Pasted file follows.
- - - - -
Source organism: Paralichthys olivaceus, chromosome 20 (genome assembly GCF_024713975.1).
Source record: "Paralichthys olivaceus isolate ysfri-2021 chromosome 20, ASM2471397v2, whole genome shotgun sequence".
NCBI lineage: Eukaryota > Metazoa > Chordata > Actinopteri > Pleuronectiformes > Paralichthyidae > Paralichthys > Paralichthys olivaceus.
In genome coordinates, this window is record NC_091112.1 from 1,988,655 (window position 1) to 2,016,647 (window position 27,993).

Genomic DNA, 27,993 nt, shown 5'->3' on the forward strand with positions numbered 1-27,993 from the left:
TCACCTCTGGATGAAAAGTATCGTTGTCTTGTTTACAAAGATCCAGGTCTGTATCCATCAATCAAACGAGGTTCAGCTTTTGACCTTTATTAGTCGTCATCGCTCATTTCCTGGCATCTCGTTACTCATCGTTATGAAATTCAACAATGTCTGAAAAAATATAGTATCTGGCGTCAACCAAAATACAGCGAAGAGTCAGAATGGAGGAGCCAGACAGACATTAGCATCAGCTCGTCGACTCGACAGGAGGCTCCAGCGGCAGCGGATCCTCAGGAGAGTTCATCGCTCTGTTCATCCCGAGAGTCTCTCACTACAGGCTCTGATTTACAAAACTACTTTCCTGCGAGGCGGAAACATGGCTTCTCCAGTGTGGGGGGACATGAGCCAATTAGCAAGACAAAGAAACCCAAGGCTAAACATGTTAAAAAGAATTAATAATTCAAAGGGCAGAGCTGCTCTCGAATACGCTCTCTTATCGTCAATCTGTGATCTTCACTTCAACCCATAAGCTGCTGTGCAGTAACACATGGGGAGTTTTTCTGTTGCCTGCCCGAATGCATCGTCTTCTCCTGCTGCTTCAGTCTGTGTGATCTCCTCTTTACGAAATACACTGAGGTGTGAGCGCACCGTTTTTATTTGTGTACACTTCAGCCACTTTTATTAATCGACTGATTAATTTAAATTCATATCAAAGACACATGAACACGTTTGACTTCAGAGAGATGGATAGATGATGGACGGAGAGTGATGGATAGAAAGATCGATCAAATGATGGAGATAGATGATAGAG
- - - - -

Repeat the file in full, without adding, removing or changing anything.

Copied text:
Source organism: Paralichthys olivaceus, chromosome 20 (genome assembly GCF_024713975.1).
Source record: "Paralichthys olivaceus isolate ysfri-2021 chromosome 20, ASM2471397v2, whole genome shotgun sequence".
NCBI lineage: Eukaryota > Metazoa > Chordata > Actinopteri > Pleuronectiformes > Paralichthyidae > Paralichthys > Paralichthys olivaceus.
In genome coordinates, this window is record NC_091112.1 from 1,988,655 (window position 1) to 2,016,647 (window position 27,993).

Genomic DNA, 27,993 nt, shown 5'->3' on the forward strand with positions numbered 1-27,993 from the left:
TCACCTCTGGATGAAAAGTATCGTTGTCTTGTTTACAAAGATCCAGGTCTGTATCCATCAATCAAACGAGGTTCAGCTTTTGACCTTTATTAGTCGTCATCGCTCATTTCCTGGCATCTCGTTACTCATCGTTATGAAATTCAACAATGTCTGAAAAAATATAGTATCTGGCGTCAACCAAAATACAGCGAAGAGTCAGAATGGAGGAGCCAGACAGACATTAGCATCAGCTCGTCGACTCGACAGGAGGCTCCAGCGGCAGCGGATCCTCAGGAGAGTTCATCGCTCTGTTCATCCCGAGAGTCTCTCACTACAGGCTCTGATTTACAAAACTACTTTCCTGCGAGGCGGAAACATGGCTTCTCCAGTGTGGGGGGACATGAGCCAATTAGCAAGACAAAGAAACCCAAGGCTAAACATGTTAAAAAGAATTAATAATTCAAAGGGCAGAGCTGCTCTCGAATACGCTCTCTTATCGTCAATCTGTGATCTTCACTTCAACCCATAAGCTGCTGTGCAGTAACACATGGGGAGTTTTTCTGTTGCCTGCCCGAATGCATCGTCTTCTCCTGCTGCTTCAGTCTGTGTGATCTCCTCTTTACGAAATACACTGAGGTGTGAGCGCACCGTTTTTATTTGTGTACACTTCAGCCACTTTTATTAATCGACTGATTAATTTAAATTCATATCAAAGACACATGAACACGTTTGACTTCAGAGAGATGGATAGATGATGGACGGAGAGTGATGGATAGAAAGATCGATCAAATGATGGAGATAGATGATAGAG